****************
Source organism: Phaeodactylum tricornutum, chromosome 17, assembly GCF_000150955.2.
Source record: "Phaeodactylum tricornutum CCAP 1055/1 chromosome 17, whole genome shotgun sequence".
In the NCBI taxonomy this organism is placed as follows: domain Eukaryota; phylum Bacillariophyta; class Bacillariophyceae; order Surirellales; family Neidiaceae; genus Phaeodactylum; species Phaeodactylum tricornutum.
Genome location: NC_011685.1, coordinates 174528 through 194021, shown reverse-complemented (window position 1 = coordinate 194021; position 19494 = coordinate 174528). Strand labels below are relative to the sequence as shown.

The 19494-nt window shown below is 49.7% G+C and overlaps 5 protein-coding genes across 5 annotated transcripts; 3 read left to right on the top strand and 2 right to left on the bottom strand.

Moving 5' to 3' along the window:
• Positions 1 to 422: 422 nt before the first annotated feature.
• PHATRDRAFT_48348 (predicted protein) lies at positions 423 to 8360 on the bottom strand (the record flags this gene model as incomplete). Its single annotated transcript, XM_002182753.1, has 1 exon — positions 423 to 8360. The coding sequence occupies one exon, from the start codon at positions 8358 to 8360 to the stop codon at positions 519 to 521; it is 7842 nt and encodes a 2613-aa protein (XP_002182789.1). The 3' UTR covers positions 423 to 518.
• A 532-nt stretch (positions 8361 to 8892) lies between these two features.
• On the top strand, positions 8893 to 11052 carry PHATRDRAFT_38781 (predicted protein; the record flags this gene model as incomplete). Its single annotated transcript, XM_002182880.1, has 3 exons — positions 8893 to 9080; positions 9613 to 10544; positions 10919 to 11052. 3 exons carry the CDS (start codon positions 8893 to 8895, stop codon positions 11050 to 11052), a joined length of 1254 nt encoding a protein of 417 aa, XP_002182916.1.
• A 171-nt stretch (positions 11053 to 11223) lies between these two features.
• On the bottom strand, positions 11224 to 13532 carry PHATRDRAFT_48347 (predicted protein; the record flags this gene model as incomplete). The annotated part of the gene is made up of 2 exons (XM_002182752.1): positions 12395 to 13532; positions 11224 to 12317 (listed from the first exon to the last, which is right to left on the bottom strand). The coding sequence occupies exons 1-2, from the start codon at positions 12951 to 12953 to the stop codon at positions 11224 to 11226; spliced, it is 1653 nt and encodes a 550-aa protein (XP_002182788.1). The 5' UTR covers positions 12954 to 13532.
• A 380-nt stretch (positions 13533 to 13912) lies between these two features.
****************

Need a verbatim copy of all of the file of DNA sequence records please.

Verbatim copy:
Source organism: Phaeodactylum tricornutum, chromosome 17, assembly GCF_000150955.2.
Source record: "Phaeodactylum tricornutum CCAP 1055/1 chromosome 17, whole genome shotgun sequence".
In the NCBI taxonomy this organism is placed as follows: domain Eukaryota; phylum Bacillariophyta; class Bacillariophyceae; order Surirellales; family Neidiaceae; genus Phaeodactylum; species Phaeodactylum tricornutum.
Genome location: NC_011685.1, coordinates 174528 through 194021, shown reverse-complemented (window position 1 = coordinate 194021; position 19494 = coordinate 174528). Strand labels below are relative to the sequence as shown.

The 19494-nt window shown below is 49.7% G+C and overlaps 5 protein-coding genes across 5 annotated transcripts; 3 read left to right on the top strand and 2 right to left on the bottom strand.

Moving 5' to 3' along the window:
• Positions 1 to 422: 422 nt before the first annotated feature.
• PHATRDRAFT_48348 (predicted protein) lies at positions 423 to 8360 on the bottom strand (the record flags this gene model as incomplete). Its single annotated transcript, XM_002182753.1, has 1 exon — positions 423 to 8360. The coding sequence occupies one exon, from the start codon at positions 8358 to 8360 to the stop codon at positions 519 to 521; it is 7842 nt and encodes a 2613-aa protein (XP_002182789.1). The 3' UTR covers positions 423 to 518.
• A 532-nt stretch (positions 8361 to 8892) lies between these two features.
• On the top strand, positions 8893 to 11052 carry PHATRDRAFT_38781 (predicted protein; the record flags this gene model as incomplete). Its single annotated transcript, XM_002182880.1, has 3 exons — positions 8893 to 9080; positions 9613 to 10544; positions 10919 to 11052. 3 exons carry the CDS (start codon positions 8893 to 8895, stop codon positions 11050 to 11052), a joined length of 1254 nt encoding a protein of 417 aa, XP_002182916.1.
• A 171-nt stretch (positions 11053 to 11223) lies between these two features.
• On the bottom strand, positions 11224 to 13532 carry PHATRDRAFT_48347 (predicted protein; the record flags this gene model as incomplete). The annotated part of the gene is made up of 2 exons (XM_002182752.1): positions 12395 to 13532; positions 11224 to 12317 (listed from the first exon to the last, which is right to left on the bottom strand). The coding sequence occupies exons 1-2, from the start codon at positions 12951 to 12953 to the stop codon at positions 11224 to 11226; spliced, it is 1653 nt and encodes a 550-aa protein (XP_002182788.1). The 5' UTR covers positions 12954 to 13532.
• A 380-nt stretch (positions 13533 to 13912) lies between these two features.